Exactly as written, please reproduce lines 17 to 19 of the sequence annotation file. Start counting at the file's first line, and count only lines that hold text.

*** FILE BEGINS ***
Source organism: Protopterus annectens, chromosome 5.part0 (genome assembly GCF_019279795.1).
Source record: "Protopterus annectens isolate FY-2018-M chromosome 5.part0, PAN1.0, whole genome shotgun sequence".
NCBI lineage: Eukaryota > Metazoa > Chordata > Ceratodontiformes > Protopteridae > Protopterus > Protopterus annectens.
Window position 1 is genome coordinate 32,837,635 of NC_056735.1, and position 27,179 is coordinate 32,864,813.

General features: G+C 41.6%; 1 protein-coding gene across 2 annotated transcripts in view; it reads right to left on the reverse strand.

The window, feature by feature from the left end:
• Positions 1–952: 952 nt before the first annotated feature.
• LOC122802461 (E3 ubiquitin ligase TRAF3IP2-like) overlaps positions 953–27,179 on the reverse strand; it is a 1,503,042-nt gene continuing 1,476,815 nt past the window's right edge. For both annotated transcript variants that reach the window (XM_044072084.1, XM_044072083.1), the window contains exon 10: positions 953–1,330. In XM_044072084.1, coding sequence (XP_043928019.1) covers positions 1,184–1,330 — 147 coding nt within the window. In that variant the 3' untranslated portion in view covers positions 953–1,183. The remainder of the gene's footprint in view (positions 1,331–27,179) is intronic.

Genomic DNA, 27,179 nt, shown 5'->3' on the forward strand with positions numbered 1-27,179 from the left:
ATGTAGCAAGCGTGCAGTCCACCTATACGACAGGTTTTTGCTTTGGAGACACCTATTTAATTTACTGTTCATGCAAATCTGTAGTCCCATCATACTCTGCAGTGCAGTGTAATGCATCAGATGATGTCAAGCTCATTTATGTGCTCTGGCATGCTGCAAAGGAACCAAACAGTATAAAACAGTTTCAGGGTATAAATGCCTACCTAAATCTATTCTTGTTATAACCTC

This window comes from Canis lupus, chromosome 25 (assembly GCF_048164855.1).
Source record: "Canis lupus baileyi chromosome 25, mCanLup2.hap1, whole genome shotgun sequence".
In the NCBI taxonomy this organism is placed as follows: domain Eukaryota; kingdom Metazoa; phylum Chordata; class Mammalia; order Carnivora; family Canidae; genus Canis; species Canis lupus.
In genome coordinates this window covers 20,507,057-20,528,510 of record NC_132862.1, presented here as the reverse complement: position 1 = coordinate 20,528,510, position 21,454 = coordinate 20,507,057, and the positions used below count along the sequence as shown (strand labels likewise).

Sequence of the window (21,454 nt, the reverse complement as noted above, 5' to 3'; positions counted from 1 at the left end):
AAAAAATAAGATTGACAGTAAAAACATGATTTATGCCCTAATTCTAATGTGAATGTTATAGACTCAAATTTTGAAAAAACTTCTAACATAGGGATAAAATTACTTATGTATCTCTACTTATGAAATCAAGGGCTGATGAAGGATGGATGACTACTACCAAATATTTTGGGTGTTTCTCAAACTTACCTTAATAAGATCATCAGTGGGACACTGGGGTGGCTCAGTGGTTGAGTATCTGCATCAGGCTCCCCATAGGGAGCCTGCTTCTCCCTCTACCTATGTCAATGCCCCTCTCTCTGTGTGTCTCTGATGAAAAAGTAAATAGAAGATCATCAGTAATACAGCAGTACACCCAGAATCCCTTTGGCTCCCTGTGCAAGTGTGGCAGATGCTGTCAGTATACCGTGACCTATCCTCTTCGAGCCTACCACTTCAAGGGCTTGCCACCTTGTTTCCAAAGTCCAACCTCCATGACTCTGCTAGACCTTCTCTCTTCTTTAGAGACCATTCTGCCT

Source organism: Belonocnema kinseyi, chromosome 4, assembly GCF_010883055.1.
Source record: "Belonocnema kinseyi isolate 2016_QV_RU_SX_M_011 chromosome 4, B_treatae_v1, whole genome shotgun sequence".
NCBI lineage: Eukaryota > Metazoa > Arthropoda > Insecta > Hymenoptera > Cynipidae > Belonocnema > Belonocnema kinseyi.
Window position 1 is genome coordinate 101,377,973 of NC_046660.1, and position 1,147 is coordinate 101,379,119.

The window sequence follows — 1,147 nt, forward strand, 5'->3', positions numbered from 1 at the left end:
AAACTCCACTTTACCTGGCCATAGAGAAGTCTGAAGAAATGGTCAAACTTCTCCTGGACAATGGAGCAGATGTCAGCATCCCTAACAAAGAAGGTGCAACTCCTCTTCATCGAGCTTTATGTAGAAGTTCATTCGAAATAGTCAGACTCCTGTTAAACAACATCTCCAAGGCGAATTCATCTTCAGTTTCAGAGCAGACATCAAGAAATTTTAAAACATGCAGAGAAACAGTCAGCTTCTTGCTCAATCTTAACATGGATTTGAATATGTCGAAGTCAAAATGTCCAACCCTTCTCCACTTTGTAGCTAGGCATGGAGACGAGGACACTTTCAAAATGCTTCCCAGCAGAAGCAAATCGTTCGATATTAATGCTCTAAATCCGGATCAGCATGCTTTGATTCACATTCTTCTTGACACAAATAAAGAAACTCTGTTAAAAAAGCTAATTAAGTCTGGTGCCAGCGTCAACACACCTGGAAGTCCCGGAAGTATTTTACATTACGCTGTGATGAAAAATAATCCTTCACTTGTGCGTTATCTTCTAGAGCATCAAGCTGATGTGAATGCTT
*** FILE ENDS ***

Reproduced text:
Source organism: Belonocnema kinseyi, chromosome 4, assembly GCF_010883055.1.
Source record: "Belonocnema kinseyi isolate 2016_QV_RU_SX_M_011 chromosome 4, B_treatae_v1, whole genome shotgun sequence".
NCBI lineage: Eukaryota > Metazoa > Arthropoda > Insecta > Hymenoptera > Cynipidae > Belonocnema > Belonocnema kinseyi.